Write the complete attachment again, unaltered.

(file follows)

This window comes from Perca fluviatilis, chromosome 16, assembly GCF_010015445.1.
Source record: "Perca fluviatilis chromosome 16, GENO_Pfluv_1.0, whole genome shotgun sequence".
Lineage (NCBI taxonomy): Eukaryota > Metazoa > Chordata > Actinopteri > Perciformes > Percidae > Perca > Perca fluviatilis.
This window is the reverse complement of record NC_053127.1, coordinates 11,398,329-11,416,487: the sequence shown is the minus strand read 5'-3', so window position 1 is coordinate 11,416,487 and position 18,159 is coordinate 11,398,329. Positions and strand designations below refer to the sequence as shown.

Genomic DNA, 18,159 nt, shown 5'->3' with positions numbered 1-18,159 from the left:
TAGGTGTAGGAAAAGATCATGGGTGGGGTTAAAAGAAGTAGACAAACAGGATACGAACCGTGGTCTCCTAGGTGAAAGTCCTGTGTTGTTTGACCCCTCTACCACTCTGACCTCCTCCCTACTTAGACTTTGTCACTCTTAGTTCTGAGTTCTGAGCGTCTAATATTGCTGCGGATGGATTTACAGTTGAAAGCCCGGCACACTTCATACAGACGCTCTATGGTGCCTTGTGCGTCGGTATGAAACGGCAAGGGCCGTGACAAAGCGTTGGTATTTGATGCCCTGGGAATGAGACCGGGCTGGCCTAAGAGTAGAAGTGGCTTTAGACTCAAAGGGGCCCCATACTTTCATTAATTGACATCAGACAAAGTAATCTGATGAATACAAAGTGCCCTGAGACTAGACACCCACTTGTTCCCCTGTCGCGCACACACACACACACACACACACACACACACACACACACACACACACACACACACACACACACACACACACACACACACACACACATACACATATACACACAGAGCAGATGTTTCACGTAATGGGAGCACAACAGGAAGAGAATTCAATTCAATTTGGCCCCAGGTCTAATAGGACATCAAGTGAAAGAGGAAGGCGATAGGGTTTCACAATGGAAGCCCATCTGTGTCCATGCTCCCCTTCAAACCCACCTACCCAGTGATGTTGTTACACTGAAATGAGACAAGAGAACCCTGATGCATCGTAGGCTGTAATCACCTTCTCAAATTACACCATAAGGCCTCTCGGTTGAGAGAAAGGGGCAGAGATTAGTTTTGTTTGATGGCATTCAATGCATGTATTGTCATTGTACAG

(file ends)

This window comes from Perca fluviatilis, chromosome 16, assembly GCF_010015445.1.
Source record: "Perca fluviatilis chromosome 16, GENO_Pfluv_1.0, whole genome shotgun sequence".
Lineage (NCBI taxonomy): Eukaryota > Metazoa > Chordata > Actinopteri > Perciformes > Percidae > Perca > Perca fluviatilis.
This window is the reverse complement of record NC_053127.1, coordinates 11,398,329-11,416,487: the sequence shown is the minus strand read 5'-3', so window position 1 is coordinate 11,416,487 and position 18,159 is coordinate 11,398,329. Positions and strand designations below refer to the sequence as shown.

Genomic DNA, 18,159 nt, shown 5'->3' with positions numbered 1-18,159 from the left:
TAGGTGTAGGAAAAGATCATGGGTGGGGTTAAAAGAAGTAGACAAACAGGATACGAACCGTGGTCTCCTAGGTGAAAGTCCTGTGTTGTTTGACCCCTCTACCACTCTGACCTCCTCCCTACTTAGACTTTGTCACTCTTAGTTCTGAGTTCTGAGCGTCTAATATTGCTGCGGATGGATTTACAGTTGAAAGCCCGGCACACTTCATACAGACGCTCTATGGTGCCTTGTGCGTCGGTATGAAACGGCAAGGGCCGTGACAAAGCGTTGGTATTTGATGCCCTGGGAATGAGACCGGGCTGGCCTAAGAGTAGAAGTGGCTTTAGACTCAAAGGGGCCCCATACTTTCATTAATTGACATCAGACAAAGTAATCTGATGAATACAAAGTGCCCTGAGACTAGACACCCACTTGTTCCCCTGTCGCGCACACACACACACACACACACACACACACACACACACACACACACACACACACACACACACACACACACACACACACACACACACATACACATATACACACAGAGCAGATGTTTCACGTAATGGGAGCACAACAGGAAGAGAATTCAATTCAATTTGGCCCCAGGTCTAATAGGACATCAAGTGAAAGAGGAAGGCGATAGGGTTTCACAATGGAAGCCCATCTGTGTCCATGCTCCCCTTCAAACCCACCTACCCAGTGATGTTGTTACACTGAAATGAGACAAGAGAACCCTGATGCATCGTAGGCTGTAATCACCTTCTCAAATTACACCATAAGGCCTCTCGGTTGAGAGAAAGGGGCAGAGATTAGTTTTGTTTGATGGCATTCAATGCATGTATTGTCATTGTACAG